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The Daily Wildcat

The Daily Wildcat

 

    ‘Mission Accomplished’: Bush’s vainglorious victory

    Justyn DillinghamEditor-in-Chief
    Justyn Dillingham
    Editor-in-Chief

    Four years ago today, President Bush stepped before the cameras and announced that the Iraq war was won.

    Standing on an aircraft carrier and decked out in a flight suit, Bush declared that the United States had “”prevailed”” in Iraq. Behind him, a sign read “”Mission Accomplished.””

    It had been a breathtaking month. The road to war had been swift; a year after the invasion of Afghanistan, Bush was calling for Saddam Hussein to disarm or face dire consequences. By March 20, 2003, when U.S. bombs finally fell on Iraq, he had managed to rouse quite a few Americans to cheer on his war. Now he exulted in his victory, like Caesar marching through Rome after his triumph over Pompey.

    On the fourth anniversary of the “”Mission Accomplished”” speech, it is likely that most commentary will be devoted to the war itself – how long it has lasted, how bad the situation is, how we are possibly going to extricate ourselves from so deep a hole.

    But “”Mission Accomplished”” was such a blatant – and foolish – display of power that it may tell us something important about why we are in the war in the first place.

    To start with, it violated a long-standing presidential taboo. Presidents have traditionally avoided appearing in uniform, the better to stress the fact of civilian control over the military. Bush’s appearance was a reckless confusion of this strict separation of roles.

    Unable to contain his exultation at the close of the conflict, Bush rushed forward and paraded himself as a great conqueror. Arrogance and ambition blinded him to reality.

    And, of course, the war was not truly “”won,”” in the sense that everyone could now go home. Our troops remain stuck there to this day, policing a people who didn’t invite us and don’t want us. As a result, the appearance was the target of gibes and ridicule from the second it happened, and those taunts have only grown louder in the four years since the United States “”prevailed”” in Iraq.

    In every sense, “”Mission Accomplished”” was a disaster. Why, then, did it happen?

    Ask most people why we went to Iraq, and they will give a variety of answers, none of them satisfying. We went to disarm Saddam of his monstrous weapons stash. We went for humanitarian reasons. We went to enrich ourselves with oil. We went because the corporations told us to do it. We went because capitalism is imperialist by nature.

    The real reason, I think, is far simpler – and far more difficult to grasp, so determined are we, by nature, to have a “”real”” answer. As with the endless theories about John Kennedy’s assassination that leave more questions than they answer, we are determined to have a vast conspiracy that explains everything.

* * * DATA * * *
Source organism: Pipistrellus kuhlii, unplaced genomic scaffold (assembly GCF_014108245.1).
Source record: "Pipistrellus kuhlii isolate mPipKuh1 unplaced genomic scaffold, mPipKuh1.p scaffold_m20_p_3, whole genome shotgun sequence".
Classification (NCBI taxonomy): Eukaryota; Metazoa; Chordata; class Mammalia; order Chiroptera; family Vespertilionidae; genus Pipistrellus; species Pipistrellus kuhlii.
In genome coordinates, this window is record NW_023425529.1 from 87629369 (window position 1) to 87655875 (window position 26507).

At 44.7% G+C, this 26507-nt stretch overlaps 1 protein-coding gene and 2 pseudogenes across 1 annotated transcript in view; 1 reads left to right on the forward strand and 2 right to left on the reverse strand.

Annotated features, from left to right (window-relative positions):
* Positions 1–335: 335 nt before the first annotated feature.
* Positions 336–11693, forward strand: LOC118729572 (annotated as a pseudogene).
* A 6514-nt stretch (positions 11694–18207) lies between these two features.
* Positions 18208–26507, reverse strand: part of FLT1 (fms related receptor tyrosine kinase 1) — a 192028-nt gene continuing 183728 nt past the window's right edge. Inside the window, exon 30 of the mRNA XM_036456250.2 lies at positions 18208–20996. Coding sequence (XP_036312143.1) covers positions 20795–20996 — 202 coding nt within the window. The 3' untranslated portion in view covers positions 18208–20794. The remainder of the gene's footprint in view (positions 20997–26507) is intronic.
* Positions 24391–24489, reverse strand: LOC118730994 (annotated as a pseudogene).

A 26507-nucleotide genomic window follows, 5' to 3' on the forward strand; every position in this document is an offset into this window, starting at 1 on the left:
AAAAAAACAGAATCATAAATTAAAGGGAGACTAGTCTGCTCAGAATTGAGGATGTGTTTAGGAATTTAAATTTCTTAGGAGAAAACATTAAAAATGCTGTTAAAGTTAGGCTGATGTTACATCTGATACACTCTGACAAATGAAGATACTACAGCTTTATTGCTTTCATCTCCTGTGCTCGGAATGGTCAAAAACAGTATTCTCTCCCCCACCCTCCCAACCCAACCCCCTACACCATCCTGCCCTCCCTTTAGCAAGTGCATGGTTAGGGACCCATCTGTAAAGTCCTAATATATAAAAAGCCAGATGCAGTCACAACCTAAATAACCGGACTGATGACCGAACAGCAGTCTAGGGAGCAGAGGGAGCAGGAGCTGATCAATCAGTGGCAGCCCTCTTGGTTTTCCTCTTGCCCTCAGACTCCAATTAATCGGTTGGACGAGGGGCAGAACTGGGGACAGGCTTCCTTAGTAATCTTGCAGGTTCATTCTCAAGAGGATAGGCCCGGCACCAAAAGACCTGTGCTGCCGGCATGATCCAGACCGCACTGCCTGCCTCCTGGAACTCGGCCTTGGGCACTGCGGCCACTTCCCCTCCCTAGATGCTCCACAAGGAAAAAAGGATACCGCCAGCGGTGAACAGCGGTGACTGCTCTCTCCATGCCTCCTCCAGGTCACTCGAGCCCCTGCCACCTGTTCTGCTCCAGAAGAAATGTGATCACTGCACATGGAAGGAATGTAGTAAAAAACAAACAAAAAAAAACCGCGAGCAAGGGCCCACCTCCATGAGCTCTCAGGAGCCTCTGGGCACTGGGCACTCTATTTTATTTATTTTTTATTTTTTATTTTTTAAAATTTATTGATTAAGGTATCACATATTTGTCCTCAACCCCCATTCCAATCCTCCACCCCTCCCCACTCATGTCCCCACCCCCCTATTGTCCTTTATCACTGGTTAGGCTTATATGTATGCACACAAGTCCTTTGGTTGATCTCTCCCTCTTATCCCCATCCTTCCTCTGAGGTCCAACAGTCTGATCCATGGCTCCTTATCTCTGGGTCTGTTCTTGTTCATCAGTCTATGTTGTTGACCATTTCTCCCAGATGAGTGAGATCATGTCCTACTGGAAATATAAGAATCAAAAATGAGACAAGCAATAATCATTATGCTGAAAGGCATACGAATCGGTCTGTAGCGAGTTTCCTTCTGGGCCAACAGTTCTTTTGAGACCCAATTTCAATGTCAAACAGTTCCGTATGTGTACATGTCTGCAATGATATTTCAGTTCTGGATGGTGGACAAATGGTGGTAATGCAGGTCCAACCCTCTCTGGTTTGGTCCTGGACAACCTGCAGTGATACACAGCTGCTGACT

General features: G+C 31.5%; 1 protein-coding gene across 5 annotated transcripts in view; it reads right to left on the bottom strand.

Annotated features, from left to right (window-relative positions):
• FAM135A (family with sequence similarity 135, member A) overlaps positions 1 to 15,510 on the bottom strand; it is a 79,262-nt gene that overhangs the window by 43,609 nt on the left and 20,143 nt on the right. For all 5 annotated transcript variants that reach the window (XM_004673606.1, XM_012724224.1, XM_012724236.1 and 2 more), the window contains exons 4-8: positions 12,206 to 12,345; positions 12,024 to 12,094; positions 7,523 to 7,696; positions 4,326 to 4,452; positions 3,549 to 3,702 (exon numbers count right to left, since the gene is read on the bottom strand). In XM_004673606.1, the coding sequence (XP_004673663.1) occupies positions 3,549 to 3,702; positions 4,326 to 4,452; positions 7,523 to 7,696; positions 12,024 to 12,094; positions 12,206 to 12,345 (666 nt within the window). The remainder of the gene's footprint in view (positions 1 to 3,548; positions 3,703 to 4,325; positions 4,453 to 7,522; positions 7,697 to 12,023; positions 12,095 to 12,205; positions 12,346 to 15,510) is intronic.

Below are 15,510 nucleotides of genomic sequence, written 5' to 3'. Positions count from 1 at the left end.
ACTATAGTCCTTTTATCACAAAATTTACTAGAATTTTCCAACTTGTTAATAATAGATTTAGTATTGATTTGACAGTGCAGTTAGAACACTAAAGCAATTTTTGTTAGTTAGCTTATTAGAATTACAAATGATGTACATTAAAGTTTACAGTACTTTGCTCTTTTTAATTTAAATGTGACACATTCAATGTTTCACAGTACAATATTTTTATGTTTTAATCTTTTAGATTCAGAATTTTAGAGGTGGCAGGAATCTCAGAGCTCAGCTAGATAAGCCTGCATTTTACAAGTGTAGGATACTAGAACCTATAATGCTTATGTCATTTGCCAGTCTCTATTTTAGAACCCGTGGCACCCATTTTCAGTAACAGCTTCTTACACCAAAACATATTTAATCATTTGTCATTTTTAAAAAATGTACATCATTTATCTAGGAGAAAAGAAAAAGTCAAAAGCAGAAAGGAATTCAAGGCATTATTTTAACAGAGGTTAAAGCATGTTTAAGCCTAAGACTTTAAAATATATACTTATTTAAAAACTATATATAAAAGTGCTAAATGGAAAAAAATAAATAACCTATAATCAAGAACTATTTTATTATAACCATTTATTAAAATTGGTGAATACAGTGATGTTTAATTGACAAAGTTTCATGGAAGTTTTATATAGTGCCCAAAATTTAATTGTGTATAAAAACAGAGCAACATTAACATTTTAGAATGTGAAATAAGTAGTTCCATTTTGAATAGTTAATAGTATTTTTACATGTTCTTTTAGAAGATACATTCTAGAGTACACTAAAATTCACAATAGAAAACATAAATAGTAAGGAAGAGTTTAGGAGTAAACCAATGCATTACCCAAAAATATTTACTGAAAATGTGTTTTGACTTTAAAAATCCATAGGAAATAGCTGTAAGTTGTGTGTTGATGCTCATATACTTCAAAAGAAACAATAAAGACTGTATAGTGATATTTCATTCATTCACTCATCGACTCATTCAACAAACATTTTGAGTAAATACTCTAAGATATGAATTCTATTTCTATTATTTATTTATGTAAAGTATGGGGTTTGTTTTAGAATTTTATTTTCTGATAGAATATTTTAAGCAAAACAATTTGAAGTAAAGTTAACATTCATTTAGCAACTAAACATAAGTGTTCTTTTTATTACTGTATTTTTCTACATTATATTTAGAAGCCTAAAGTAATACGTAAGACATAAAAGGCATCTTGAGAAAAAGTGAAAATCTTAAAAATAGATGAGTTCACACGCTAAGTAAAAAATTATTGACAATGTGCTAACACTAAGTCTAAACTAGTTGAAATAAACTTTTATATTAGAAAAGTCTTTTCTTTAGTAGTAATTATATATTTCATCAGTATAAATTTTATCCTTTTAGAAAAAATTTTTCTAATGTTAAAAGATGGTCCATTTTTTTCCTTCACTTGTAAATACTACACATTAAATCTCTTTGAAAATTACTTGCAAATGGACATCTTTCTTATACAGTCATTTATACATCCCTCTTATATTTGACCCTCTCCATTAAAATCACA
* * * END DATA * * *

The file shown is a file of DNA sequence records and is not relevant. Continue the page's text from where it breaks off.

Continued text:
But the real answer forces us to confront the nature of politics, which at its most basic is nothing more than a constant struggle between people over who is to rule over what. “”Of the gods we believe, and of men we know,”” said Pericles, “”that by a law of their nature they rule wherever they can.””

    What if the Bush administration went forth out of sheer vaingloriousness? Lusting after what John Quincy Adams called “”the murky radiance of dominion and power,”” Bush and his advisers saw Iraq not as a threat but as a golden opportunity. They saw a hesitant U.N., long-standing taboos against launching a preemptive aggressive war and even the very will of the American people as mere obstacles to their ambition.

    That is why our president chose to launch a disastrous war, and that is why he foolishly proclaimed victory despite the evidence, which suggested we were going to stay in Iraq for a long time indeed. Unable to contain his exultation at the close of the conflict, he rushed forward and paraded himself as a great conqueror. Arrogance and ambition blinded him to reality.

    As historian Charles Beard said in 1939, “”Only conceit, dreams of grandeur, vain imaginings, lust for power or a desire to escape from our domestic perils and obligations could possibly make us suppose that Providence has appointed us his chosen people for the pacification of the Earth.””

    This answer will likely seem unsatisfactory to many. We can bear to accept that people have died because of a vast conspiracy; that at least gives their deaths meaning. But can we bring ourselves to accept that thousands died to suit a vainglorious politician’s ambition?

    The war has robbed 3,346 Americans and many, many more Iraqis of their lives. Only by coming to grips with the reality of power politics can we begin to understand why we are in Iraq. If we are to do it, we had better do it now.

    “”You’re not dealing with a bunch of lying scamps that just love war,”” former Republican senator Alan Simpson complained on CNN 10 days before the war broke out. It is time for us to acknowledge that yes, we are.

    Justyn Dillingham is copy chief for the Arizona Daily Wildcat and is a junior majoring in political science and history. He can be reached at letters@wildcat.arizona.edu

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